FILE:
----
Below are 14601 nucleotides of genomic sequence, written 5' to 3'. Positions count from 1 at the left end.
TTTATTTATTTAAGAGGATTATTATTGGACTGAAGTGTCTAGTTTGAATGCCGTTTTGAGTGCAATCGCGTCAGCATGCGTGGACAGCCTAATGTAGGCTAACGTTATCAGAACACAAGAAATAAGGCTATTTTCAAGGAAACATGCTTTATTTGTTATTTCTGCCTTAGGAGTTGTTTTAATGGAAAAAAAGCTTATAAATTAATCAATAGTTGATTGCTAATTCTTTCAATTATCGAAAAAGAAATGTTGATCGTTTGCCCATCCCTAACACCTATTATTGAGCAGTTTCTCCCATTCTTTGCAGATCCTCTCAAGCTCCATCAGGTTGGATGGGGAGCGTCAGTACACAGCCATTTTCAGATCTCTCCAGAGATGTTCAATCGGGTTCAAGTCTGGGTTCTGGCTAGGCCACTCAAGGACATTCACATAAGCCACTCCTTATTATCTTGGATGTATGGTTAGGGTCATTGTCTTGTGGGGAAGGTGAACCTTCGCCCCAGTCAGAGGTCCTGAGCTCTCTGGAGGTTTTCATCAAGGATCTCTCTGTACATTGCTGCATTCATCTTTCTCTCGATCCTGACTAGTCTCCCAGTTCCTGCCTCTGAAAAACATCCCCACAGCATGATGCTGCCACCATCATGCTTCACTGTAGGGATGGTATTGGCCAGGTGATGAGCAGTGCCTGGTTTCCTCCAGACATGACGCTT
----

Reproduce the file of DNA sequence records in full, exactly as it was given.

Below are 14601 nucleotides of genomic sequence, written 5' to 3'. Positions count from 1 at the left end.
TTTATTTATTTAAGAGGATTATTATTGGACTGAAGTGTCTAGTTTGAATGCCGTTTTGAGTGCAATCGCGTCAGCATGCGTGGACAGCCTAATGTAGGCTAACGTTATCAGAACACAAGAAATAAGGCTATTTTCAAGGAAACATGCTTTATTTGTTATTTCTGCCTTAGGAGTTGTTTTAATGGAAAAAAAGCTTATAAATTAATCAATAGTTGATTGCTAATTCTTTCAATTATCGAAAAAGAAATGTTGATCGTTTGCCCATCCCTAACACCTATTATTGAGCAGTTTCTCCCATTCTTTGCAGATCCTCTCAAGCTCCATCAGGTTGGATGGGGAGCGTCAGTACACAGCCATTTTCAGATCTCTCCAGAGATGTTCAATCGGGTTCAAGTCTGGGTTCTGGCTAGGCCACTCAAGGACATTCACATAAGCCACTCCTTATTATCTTGGATGTATGGTTAGGGTCATTGTCTTGTGGGGAAGGTGAACCTTCGCCCCAGTCAGAGGTCCTGAGCTCTCTGGAGGTTTTCATCAAGGATCTCTCTGTACATTGCTGCATTCATCTTTCTCTCGATCCTGACTAGTCTCCCAGTTCCTGCCTCTGAAAAACATCCCCACAGCATGATGCTGCCACCATCATGCTTCACTGTAGGGATGGTATTGGCCAGGTGATGAGCAGTGCCTGGTTTCCTCCAGACATGACGCTT